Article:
Stripping City of euro-clearing would be '˜political'

Forcing London's multibillion-pound euro-clearing market to relocate to the eurozone after Brexit is illogical and would be a political 'punishment', claims the chief executive of lobby group TheCityUK.

Up to 83,000 jobs could be lost if euro-denominated clearing leaves London. Picture: Bertrand Langlois/AFP/Getty Images

Miles Celic said any attempt by the European Commission to strip the Square Mile of euro-clearing would come at a price for the European Union.

He said: “Absolutely nobody has come to us saying that this is a good idea, this would be purely political.

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“It looks like a punishment to the UK, and as with any punishment it comes with a price to pay for the punisher. The people who end up paying the price on the EU side are customers and clients.”

The Commission last month outlined proposals meant to tighten up and streamline the market in derivatives – financial contracts tied to the underlying value of a share, index, currency or bond. EU officials embarked on an “impact assessment”, the results of which will be revealed this month.

It brings London one step closer to losing its dominance over the euro-clearing market, which settles business and trade conducted in the EU currency.

Celic said: “To shift euro-clearing would be economically inefficient, would make very little sense and would have a complete illogicality to it.

“If you turn around and say you can no longer have euro-clearing in the UK, how can you logically allow New York, Hong Kong, Shanghai and Singapore to have it?”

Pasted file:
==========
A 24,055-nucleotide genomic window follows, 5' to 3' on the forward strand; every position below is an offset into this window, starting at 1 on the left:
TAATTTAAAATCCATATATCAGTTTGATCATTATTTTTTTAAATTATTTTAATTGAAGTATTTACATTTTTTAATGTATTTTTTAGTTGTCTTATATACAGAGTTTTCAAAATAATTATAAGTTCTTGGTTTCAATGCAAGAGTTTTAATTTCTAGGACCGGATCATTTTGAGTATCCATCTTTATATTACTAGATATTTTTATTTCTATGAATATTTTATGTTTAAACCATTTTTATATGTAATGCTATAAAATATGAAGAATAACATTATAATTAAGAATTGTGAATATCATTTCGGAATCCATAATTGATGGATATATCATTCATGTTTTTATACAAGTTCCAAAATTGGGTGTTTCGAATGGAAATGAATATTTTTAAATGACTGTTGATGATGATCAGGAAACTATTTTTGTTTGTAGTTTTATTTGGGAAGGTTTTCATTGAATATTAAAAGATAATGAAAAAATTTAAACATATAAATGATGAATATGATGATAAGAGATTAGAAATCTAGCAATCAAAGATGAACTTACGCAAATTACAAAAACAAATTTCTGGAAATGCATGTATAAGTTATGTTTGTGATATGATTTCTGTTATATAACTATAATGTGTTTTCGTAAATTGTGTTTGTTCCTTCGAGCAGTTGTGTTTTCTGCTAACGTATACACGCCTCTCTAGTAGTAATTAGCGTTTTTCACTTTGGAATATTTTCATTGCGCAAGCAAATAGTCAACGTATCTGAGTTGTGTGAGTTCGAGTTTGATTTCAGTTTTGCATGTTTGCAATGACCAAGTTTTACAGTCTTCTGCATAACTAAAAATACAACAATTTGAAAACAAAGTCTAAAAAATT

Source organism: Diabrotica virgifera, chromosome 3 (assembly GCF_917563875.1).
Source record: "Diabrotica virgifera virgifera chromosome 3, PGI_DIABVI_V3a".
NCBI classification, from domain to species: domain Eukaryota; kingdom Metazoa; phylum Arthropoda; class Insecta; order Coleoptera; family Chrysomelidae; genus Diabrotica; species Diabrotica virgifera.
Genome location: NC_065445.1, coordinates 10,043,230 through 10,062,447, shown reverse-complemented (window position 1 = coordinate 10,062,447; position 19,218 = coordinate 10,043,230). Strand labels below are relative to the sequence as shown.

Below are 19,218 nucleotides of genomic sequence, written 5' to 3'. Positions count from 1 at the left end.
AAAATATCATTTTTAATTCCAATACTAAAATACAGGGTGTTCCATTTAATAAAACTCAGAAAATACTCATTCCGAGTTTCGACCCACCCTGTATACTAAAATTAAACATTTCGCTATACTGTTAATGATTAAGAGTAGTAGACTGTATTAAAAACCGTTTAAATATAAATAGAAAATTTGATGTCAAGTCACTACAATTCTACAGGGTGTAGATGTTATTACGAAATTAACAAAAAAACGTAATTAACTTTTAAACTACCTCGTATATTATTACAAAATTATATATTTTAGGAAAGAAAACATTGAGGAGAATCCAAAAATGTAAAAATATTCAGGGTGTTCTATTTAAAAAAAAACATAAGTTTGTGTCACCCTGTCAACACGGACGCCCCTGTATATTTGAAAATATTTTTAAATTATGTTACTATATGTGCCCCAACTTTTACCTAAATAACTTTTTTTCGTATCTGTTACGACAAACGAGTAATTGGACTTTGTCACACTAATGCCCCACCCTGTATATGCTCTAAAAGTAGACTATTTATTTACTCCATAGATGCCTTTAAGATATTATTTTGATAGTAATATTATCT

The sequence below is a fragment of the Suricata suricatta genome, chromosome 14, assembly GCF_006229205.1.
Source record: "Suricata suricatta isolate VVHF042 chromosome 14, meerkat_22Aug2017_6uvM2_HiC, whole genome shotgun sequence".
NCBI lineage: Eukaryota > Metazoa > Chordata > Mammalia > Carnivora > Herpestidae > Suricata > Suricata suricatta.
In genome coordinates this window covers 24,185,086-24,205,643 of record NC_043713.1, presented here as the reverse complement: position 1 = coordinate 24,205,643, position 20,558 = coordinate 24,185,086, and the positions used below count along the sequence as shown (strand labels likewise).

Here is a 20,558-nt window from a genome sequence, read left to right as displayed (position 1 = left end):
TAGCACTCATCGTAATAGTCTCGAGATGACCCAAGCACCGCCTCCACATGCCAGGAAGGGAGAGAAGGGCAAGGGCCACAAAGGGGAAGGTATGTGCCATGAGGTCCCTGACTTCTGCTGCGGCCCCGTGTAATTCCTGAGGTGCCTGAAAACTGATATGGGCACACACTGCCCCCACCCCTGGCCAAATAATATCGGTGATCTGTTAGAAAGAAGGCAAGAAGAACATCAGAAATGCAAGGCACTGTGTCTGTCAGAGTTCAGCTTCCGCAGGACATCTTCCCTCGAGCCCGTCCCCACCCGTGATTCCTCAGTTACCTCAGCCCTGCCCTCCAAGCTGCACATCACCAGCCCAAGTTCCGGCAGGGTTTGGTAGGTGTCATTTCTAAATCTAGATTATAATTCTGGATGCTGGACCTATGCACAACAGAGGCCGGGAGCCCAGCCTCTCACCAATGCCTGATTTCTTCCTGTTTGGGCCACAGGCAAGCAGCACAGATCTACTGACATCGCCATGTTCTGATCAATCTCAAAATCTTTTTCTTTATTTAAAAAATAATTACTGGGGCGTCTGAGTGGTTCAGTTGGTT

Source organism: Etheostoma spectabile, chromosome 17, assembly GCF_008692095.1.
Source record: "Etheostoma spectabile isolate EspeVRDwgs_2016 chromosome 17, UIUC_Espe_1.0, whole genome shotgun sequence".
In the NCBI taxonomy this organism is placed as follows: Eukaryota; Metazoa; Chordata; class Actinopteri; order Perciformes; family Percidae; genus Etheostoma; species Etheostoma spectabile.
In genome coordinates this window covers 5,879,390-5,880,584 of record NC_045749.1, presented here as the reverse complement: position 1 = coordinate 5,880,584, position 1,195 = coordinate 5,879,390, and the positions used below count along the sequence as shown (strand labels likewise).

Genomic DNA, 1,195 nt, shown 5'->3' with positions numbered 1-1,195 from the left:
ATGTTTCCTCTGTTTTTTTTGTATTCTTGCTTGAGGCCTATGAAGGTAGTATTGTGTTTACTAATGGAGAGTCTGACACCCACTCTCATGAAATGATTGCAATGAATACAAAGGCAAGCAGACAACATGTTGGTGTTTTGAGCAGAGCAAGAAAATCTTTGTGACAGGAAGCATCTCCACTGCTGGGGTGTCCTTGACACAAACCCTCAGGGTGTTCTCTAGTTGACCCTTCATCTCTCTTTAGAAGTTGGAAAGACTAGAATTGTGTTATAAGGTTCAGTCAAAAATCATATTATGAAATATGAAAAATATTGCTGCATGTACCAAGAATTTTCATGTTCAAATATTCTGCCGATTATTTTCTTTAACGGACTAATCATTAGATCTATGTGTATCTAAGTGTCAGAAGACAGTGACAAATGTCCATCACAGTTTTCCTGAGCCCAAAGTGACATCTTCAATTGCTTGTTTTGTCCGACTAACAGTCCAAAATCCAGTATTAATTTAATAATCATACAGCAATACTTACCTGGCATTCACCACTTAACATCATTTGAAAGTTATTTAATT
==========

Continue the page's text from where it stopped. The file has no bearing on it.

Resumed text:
An independent report conducted by EY for the London Stock Exchange last autumn said up to 83,000 clearing jobs could be lost over the next seven years if euro-denominated clearing leaves London.

Celic, speaking after Theresa May’s failure to secure a Commons majority last week resulted in a hung parliament and the Tories dependent on backing from Northern Ireland’s Democratic Unionist Party, said TheCityUK’s approach on Brexit talks remained unchanged.

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He said the group wants a bespoke deal for the financial services sector built on “mutual market access” as close as possible to the current set-up, a bridging period after the Article 50 process and mutual access to talent.

“We want a bespoke deal built on mutual market access as close as possible to what we’ve got at the moment and mutual regulatory recognition. That is about holding on to the passporting rights, or the rights that come with passporting.”